GREENWICH, Conn. (HedgeWorld.com)–A new report from Greenwich Associates Inc. details the forces pushing U.S. institutional investors toward international equities and alternative asset classes.
The report said that U.S. public and private pension plan sponsors, endowments and foundations reduced their average fixed-income holdings from 26.8% to 23.7% of total portfolio assets from 2003 to 2004 because such holdings simply don’t seem likely to meet their future funding needs.
That money isn’t going into domestic stocks, though. The domestic equity holdings remained at approximately 47% of plan assets through 2003 and 2004–a level that itself represents a reduction from the 52% reported in 2000.
“Twelve percent of U.S. plan sponsors tell Greenwich Associates that they expect to make significant cuts to their actively managed U.S. equities over the next three years, and another 13% plan cuts in passive domestic equities,” said Dev Clifford, a Greenwich Associates consultant, in a statement accompanying the report.
International equity holdings among the surveyed institutional investors grew from slightly more than 11% of total fund assets in 2003 to more than 13% in 2004.
The general conclusion of the report is that U.S. funds are reliant upon investment returns to overcome persistently low funding and solvency ratios.
Hedge fund allocations grew from 1.0% to 1.6% from 2002 to 2004, despite a reported decrease in the rates of return that managers expect from their hedge fund allocations. Endowments dropped their five-year annual return expectations for hedge funds from 9.2% in 2003 to 8.4% in 2004, while public pension funds lowered their hedge fund expectations from 9.2% to 8.5%. Corporations lowered theirs from 9.1% to 9.0%. This was part of a broader trend of lowered expectations for all major asset classes. Nonetheless, the consultants at Greenwich Associates believe that hedge fund investments will continue what they call their “current trajectory of cautious growth.”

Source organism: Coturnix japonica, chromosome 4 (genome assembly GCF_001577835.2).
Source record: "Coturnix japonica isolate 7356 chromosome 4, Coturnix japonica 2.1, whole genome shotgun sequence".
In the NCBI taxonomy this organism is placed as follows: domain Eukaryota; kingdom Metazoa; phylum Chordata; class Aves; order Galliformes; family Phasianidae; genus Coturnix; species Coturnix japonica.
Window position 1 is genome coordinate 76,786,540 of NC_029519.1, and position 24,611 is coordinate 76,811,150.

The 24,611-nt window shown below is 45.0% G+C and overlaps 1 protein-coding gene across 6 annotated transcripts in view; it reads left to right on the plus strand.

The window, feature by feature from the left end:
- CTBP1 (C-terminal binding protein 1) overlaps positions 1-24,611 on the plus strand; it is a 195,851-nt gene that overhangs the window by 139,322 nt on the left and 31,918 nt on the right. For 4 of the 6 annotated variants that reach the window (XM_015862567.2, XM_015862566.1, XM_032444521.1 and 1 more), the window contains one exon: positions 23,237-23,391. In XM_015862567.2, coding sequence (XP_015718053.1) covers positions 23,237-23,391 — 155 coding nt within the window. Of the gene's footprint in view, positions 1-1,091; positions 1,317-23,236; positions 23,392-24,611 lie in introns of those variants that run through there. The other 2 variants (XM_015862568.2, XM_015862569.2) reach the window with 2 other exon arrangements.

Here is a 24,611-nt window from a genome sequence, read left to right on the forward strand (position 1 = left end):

More than a third of U.S. institutional investors expect to make a significant increase to hedge funds in the next three years. Another 30% plan sizeable additions to private equity, while almost a quarter intends to make a sizeable increase to their equity real estate.
“It is important to view these expectations with some degree of caution,” said one Greenwich Associates consultant, William Wechsler. He observed that in recent years the actual increase in hedge fund activity has fallen short of the predicted increase.
For its 2005 U.S. Asset Allocation research, Greenwich conducted in-person interviews with fund professionals at 610 corporate funds, 242 public funds and 235 endowments and foundations.
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